Let $B_t$ be standard Brownian motion and $\tau_a=\inf\{t\geq 0 : B_t \geq a\}$ be the stopping time where $B_t$ exceeds some value $a$.

Is there an analytic form for $\mathbb{E}\left[\frac{1}{\tau_a}\right]$ ?


Suppose $B_t$ represents the price of a financial instrument. If an investor buys this instrument today at a price of $p$ and plans to sell at a profit of $a$, then the expected (continually-compounded) return $r$ of the investor is given by

$$r = \log\left(1+\frac{a}{p}\right)\mathbb{E}\left[\frac{1}{\tau_a}\right]$$

I wish to find an analytic form for $r$ so that I may then maximise $r$ over all $a$. That is, I wish to find the optimal price at which the investor should sell the instrument in order to maximise her return.


1 Answer 1


First, note that for all $t\ge0$, we have the equality of events : $$\{\tau_a\le t\} = \left\{\sup_{0\le s \le t} B_s \ge a\right\}$$ (In words, this says that the Brownian Motion $B$ reaches level $a$ before time $t$ if and only if its supremum on $[0,t]$is at least $a$).

By the reflection principle and the above equality, we thus have $$\mathbb P\left(\tau_a\le t\right)=\mathbb P\left(\sup_{0\le s \le t} B_s \ge a\right)=2\mathbb P\left(B_t\ge a\right) $$ The above is true for any $t>0$ and in particular it is true for $t'\equiv 1/t$, so we have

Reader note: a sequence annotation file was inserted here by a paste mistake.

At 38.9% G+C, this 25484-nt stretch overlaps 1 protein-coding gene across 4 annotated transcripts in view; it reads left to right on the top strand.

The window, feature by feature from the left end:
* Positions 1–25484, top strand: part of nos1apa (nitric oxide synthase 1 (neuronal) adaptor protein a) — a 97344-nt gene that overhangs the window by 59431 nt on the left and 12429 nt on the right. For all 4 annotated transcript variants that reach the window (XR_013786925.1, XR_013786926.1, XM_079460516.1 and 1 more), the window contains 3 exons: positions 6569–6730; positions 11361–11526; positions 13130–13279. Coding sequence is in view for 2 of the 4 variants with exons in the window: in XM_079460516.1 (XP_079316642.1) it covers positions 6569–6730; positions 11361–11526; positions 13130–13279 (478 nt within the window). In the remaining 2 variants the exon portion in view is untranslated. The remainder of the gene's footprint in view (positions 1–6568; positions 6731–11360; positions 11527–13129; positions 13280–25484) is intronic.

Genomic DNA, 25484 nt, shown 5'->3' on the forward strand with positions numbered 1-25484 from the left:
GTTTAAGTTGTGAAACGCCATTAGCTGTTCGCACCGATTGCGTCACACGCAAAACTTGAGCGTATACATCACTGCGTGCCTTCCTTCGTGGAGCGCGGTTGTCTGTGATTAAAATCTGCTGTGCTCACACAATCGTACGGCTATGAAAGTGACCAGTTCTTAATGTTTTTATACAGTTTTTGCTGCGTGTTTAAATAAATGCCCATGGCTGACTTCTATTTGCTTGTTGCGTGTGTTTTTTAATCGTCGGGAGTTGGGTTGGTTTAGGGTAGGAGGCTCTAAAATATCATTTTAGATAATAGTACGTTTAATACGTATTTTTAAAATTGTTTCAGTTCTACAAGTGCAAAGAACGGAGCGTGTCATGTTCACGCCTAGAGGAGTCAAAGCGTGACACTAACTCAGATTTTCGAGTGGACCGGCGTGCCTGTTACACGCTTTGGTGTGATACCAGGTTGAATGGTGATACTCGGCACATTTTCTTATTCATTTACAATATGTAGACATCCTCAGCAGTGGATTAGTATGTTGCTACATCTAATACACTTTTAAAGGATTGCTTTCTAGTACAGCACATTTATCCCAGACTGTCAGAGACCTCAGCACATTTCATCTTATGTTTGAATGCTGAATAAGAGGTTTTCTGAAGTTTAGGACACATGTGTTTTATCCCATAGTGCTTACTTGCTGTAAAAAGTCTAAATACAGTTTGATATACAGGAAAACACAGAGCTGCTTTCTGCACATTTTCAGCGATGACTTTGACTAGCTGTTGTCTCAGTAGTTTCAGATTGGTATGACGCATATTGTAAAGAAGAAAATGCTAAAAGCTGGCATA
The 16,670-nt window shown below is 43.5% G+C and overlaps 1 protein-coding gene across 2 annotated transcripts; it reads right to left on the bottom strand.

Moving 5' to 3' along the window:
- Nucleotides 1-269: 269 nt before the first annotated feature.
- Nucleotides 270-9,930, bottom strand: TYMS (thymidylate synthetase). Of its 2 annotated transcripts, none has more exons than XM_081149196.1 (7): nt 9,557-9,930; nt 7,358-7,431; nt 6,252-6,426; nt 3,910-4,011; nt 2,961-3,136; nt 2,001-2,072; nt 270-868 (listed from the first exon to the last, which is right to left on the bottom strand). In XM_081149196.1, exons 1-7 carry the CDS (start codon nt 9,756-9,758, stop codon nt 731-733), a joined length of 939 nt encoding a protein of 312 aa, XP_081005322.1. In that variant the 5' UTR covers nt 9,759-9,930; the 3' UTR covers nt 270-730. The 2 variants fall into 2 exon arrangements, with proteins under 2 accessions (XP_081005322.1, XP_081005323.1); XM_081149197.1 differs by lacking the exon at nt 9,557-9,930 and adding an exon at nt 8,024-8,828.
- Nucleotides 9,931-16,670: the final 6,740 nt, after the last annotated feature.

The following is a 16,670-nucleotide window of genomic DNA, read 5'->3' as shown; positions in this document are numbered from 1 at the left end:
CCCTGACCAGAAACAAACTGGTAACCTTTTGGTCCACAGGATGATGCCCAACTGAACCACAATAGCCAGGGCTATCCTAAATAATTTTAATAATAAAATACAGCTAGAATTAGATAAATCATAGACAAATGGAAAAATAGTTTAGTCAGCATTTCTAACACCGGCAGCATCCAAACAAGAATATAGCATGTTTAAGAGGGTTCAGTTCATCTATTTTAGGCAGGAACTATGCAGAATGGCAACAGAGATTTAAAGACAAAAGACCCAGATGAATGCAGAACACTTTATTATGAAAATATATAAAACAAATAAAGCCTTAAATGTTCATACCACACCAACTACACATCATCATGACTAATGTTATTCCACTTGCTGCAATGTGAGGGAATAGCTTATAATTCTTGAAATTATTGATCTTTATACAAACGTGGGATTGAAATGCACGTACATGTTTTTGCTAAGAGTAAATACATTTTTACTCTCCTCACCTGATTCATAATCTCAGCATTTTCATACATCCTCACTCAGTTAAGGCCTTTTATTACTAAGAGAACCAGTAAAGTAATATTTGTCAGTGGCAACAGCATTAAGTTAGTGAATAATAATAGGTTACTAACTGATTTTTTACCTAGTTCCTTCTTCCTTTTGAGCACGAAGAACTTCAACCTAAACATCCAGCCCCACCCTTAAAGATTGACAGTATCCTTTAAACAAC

$$\begin{align} F_a(t)\equiv\mathbb P\left(\frac {1}{\tau_a}\le t\right) &= \mathbb P\left(\tau_a\ge \frac 1 t\right)\\ &= 1 - \mathbb P\left(\tau_a\le \frac 1 t\right)\\ &= 1 - 2\mathbb P\left(B_{1/t}\ge a\right) \\ &= 1 - 2\mathbb P\left(tB_{1/t}\ge ta\right)\\ &= 1 - 2\mathbb P\left(B_t\ge ta\right)\tag1\\ &= 1 - 2\mathbb P \left(Z\ge a\sqrt t\right)\tag2\\ \end{align}$$ Where I used the time inversion property in $(1)$ and the fact that $Z\equiv B_t/\sqrt t\sim \mathcal N(0,1)$ in $(2)$.

At this point, it is quite straightforward to express the CDF of $\frac {1}{\tau_a}$ $F_{a} $ in terms of the standard normal CDF. In particular, if you want to compute $\mathbb E\left[\frac {1}{\tau_a}\right] $, you have at least two options :

  1. By a well-known formula, you can integrate $1-F_a$ directly : $$\mathbb E\left[\frac {1}{\tau_a}\right] = \int_0^\infty (1-F_a(t))\ dt = \int_0^\infty \left[1-\text{erf}\left(\frac{a\sqrt t}{\sqrt 2}\right)\right]\ dt $$
  2. You can compute the PDF $f_a(t) :=dF_a(t)/dt$ and integrate $$\mathbb E\left[\frac {1}{\tau_a}\right] = \int_0^\infty tf_a(t)\ dt $$

Both of these integrals involve very standard functions and by digging up the literature you should be able to find a way to express them in terms of $\text{erf}, \text{erfc}$ or other well-known quantities, which should allow you to approximate $\mathbb E\left[\frac {1}{\tau_a}\right] $ well enough for your purposes.


Your Answer

By clicking “Post Your Answer”, you agree to our terms of service and acknowledge you have read our privacy policy.

Not the answer you're looking for? Browse other questions tagged or ask your own question.